In Poland, when the temperature is above 86 °F/30 °C employers must ensure air-conditioned rest areas, sanitary facilities, which will depend on the working place and number of employees, as well as drinking water or beverages that are accessible within a maximum of 75 metres from the workplace.
United States: California
Over the last few years, the state of California has moved towards more prescriptive requirements for heat illness prevention. Recently the California Occupational Safety and Health Standards Board finalised amendments to heat illness prevention regulation to strengthen requirements and ensure medical services are provided. Beginning May 1, 2015, companies with operations that require employees to work in high temperatures will need to comply with amendments to the Heat Illness Prevention section of the General Industry Safety Orders. Under the final amendments, employers must implement high heat procedures when the temperature reaches 85 °F, provide cold drinking water, monitor employees for signs of heat illness, and develop, implement and maintain heat illness prevention plans.
Workplaces must manage heat stress, in terms of the Environmental Regulations for Workplaces, regulation 2 (Government Notice R2281 of 16 October 1987). Contrary to common perception, this regulation does not set a temperature at which people must be allowed to go home, but refers to a scientific calculation of temperature, radiant heat emitted by roofs and walls, and the cooling effect of air movement and humidity. This calculation is referred to in the regulation as the WBGT index, and is not expressed in degrees centigrade.
When measured over a period of one hour, if the WBGT index is higher than 30, employers are required to take precautionary measures to prevent illness due to heat stress, including heat stroke. Heat stroke may occur when the human body’s natural temperature regulation mechanisms fail to cool the body below 41 °C.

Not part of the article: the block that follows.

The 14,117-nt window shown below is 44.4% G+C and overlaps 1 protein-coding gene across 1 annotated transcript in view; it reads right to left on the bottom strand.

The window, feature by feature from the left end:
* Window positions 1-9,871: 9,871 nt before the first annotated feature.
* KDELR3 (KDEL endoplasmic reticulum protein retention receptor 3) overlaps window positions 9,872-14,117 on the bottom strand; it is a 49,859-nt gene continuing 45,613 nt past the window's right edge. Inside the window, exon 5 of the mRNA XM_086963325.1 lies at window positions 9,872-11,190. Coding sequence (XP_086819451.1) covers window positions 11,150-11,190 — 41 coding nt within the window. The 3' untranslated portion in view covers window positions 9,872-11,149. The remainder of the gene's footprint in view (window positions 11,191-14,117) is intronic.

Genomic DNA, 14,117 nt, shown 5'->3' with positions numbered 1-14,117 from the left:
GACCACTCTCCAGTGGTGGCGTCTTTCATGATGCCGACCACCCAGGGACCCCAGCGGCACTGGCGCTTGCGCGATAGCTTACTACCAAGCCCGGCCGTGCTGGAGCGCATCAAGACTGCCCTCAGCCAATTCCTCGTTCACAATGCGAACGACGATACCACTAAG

Health and safety laws and regulations do not deal with feeling comfortable at work, but employers should consider the effect on production, and company reputation, accept that production would be slower during the warmer parts of the day and consider combining tea and lunch breaks at the hottest part of the day, a practice in Europe and Latin America commonly referred to as siesta.
Though we are seeing increased regulatory activity across all continents, a consistent global approach to protect the rights of workers is still lacking, notably in the construction industry. Of course it is impossible to eliminate all climate-related illnesses completely, however, the risk of developing heat stress can be minimised. Educating both employers and workers is vital for the correct implementation of rules and policies that are already in place, and in countries where requirements are insufficient, further action is necessary. Not only will this be beneficial for workers, it is widely accepted that better conditions in the workplace lead to increased productivity.
Worker Health, by Thelma Onyeka and Maram Salaheldin
How to manage heat stress and prevent heat stroke, by Edmond Furter